Plato's Academy mosaic

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Plato's Academy mosaic
MANNapoli 124545 plato's academy mosaic.jpg
Plato's Academy mosaic (from Pompeii)
Year100 BC to 100 CE
Dimensions86 cm × 85 cm (34 in × 33 in)
LocationNational Archaeological Museum of Naples, Naples

Plato's Academy mosaic was created in the villa of T. Siminius Stephanus in Pompeii, around 100 BC to 100 CE.[1][2]

Overview[edit]

The mosaic has been interpreted to depict as the central figure Plato pointing with a stick at the globe. Mattusch 2008 suggests for the other figures, the Greek philosophers and scholars: Thales, Anaxagoras, Pythagoras, Xenophanes, Democritus, Eudoxus, Euctemon, Callippus, Meton, Philippus, Hipparchus, and Aratus. However, Mattusch also points out that the number of figures could relate to the Seven Sages of Greece, and points out that the sages often had fluid identities.[3]

Eleven statues were found in Memphis, Egypt. A review of "Les Statues Ptolémaïques du Sarapieion de Memphis" noted they were probably sculpted in the 3rd century with limestone and stucco, some standing others sitting. Rowe and Rees 1956 noted that the theme was similar to Plato's Academy mosaic, and perhaps also used on 19th Century sighted statues with roles, at Serapeum of Alexandria. Statues at Memphis were attributed to: "(1) Pindare, (2) Démétrios de Phalère, (3) x (?), (4) Orphée (?) aux oiseaux, (5) Hésiode, (6) Homère, (7) x (?), (8) Protagoras, (9) Thalès, (10) Héraclite, (11) Platon, (12) Aristote (?)."[4][5]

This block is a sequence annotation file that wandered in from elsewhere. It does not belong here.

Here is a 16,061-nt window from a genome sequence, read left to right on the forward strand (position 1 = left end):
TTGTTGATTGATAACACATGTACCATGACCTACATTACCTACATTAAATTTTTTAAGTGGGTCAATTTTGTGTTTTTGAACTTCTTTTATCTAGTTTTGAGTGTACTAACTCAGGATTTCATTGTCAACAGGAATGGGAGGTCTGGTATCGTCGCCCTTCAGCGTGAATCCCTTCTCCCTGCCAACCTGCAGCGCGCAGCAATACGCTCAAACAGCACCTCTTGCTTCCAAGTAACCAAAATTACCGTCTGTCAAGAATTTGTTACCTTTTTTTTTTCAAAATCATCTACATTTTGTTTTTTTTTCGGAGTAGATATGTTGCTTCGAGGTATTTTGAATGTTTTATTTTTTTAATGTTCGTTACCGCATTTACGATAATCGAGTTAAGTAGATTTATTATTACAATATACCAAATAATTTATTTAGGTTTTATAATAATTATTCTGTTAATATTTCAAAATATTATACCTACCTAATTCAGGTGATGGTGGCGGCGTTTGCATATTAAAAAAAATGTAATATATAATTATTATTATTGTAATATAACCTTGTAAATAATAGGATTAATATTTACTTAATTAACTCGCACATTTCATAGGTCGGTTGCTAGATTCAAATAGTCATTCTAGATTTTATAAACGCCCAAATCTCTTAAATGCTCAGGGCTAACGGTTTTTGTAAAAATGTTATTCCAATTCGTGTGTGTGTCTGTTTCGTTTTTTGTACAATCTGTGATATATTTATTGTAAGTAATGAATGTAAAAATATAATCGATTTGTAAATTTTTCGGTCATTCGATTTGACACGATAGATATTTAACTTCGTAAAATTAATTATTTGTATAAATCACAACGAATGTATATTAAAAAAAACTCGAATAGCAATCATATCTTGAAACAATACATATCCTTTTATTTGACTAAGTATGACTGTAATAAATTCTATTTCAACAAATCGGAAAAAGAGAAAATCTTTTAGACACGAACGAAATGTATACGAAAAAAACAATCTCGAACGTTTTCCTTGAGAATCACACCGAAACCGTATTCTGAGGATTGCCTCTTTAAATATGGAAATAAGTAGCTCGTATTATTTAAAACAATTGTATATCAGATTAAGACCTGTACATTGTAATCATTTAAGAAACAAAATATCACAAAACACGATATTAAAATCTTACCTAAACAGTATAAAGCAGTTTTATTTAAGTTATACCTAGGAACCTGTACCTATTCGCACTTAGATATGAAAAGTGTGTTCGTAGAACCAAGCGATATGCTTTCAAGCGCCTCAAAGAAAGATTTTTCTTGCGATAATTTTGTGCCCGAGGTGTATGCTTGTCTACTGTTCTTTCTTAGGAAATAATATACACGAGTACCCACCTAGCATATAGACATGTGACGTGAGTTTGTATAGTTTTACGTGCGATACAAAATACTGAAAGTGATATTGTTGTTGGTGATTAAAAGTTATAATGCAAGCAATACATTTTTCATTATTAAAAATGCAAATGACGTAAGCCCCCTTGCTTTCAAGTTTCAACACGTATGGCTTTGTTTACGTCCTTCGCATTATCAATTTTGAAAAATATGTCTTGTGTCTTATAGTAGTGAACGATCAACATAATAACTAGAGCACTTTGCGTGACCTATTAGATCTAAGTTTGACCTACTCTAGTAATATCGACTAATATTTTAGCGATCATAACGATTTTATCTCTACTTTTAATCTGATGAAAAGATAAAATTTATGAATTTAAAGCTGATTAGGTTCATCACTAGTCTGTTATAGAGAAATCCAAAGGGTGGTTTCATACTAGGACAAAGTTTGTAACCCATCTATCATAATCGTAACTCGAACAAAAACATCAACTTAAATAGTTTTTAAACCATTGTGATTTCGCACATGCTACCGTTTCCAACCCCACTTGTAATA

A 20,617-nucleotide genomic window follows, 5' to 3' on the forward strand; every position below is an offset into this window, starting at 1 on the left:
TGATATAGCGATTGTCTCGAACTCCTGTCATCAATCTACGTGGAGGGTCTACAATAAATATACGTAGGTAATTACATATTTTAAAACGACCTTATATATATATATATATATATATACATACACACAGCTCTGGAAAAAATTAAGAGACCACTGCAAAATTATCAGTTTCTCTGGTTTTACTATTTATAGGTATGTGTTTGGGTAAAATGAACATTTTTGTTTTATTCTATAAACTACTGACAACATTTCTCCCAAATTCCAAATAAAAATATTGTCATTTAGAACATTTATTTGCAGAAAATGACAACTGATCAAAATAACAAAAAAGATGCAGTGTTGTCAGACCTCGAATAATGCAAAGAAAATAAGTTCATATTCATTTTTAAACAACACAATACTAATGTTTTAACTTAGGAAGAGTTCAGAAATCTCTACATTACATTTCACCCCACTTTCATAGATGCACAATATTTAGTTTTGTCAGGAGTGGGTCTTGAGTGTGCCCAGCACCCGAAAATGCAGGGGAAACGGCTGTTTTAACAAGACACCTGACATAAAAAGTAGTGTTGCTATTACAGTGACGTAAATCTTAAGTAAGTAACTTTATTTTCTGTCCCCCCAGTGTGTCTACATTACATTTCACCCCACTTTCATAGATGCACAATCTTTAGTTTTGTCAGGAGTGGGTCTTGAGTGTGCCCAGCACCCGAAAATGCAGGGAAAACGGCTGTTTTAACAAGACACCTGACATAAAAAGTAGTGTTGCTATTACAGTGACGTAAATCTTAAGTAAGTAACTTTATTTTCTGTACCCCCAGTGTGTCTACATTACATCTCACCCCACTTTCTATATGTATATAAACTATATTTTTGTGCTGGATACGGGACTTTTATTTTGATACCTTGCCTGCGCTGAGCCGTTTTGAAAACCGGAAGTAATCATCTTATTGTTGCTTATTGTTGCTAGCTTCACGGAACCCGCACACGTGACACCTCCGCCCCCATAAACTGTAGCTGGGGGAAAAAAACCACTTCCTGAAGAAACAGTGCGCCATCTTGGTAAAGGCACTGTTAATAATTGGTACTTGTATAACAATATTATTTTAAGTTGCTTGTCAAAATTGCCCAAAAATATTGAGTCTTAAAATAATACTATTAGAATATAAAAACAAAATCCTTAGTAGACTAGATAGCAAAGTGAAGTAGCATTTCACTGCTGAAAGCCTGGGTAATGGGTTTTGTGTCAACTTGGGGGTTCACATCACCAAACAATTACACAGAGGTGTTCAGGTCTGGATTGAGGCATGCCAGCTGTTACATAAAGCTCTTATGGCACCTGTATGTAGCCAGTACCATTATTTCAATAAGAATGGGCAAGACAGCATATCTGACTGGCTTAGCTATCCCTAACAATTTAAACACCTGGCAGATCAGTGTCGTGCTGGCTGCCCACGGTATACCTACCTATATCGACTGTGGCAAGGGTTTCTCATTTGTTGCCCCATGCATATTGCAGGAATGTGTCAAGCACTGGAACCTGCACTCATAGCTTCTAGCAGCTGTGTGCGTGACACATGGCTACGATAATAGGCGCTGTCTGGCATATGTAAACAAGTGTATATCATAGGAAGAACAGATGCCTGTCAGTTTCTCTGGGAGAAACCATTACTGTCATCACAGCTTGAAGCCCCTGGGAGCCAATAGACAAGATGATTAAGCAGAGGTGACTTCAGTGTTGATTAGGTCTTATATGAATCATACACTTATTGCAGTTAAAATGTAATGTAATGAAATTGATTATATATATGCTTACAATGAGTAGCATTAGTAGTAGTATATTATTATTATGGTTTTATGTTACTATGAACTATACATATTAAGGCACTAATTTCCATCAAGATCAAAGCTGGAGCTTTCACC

See also[edit]

References[edit]

  1. ^ Fikret K. Yegüül (2010). "Review: Pompeii and the Roman Villa: Art and Culture around the Bay of Naples". Journal of the Society of Architectural Historians. doi:10.1525/jsah.2010.69.1.136.
  2. ^ Katherine Joplin (2011). "Plato's Circle in the Mosaic of Pompeii". Electrum Magazine.
  3. ^ Elizabeth Mackey and Rachel Bernstein (2009). "Pompeii and the Roman Villa: Art and Culture around the Bay of Naples". Los Angeles County Museum of Art. Museum Associates/Los Angeles County Museum of Art.
  4. ^ Alan Rowe and B. R. Rees (1956). "A Contribution To The Archaeology of The Western Desert: IV - The Great Serapeum Of Alexandria" (PDF). Manchester.
  5. ^ Ph. Lauer and Ch. Picard (1957). "Reviewed Work: Les Statues Ptolémaïques du Sarapieion de Memphis". Archaeological Institute of America. doi:10.2307/500375. JSTOR 500375.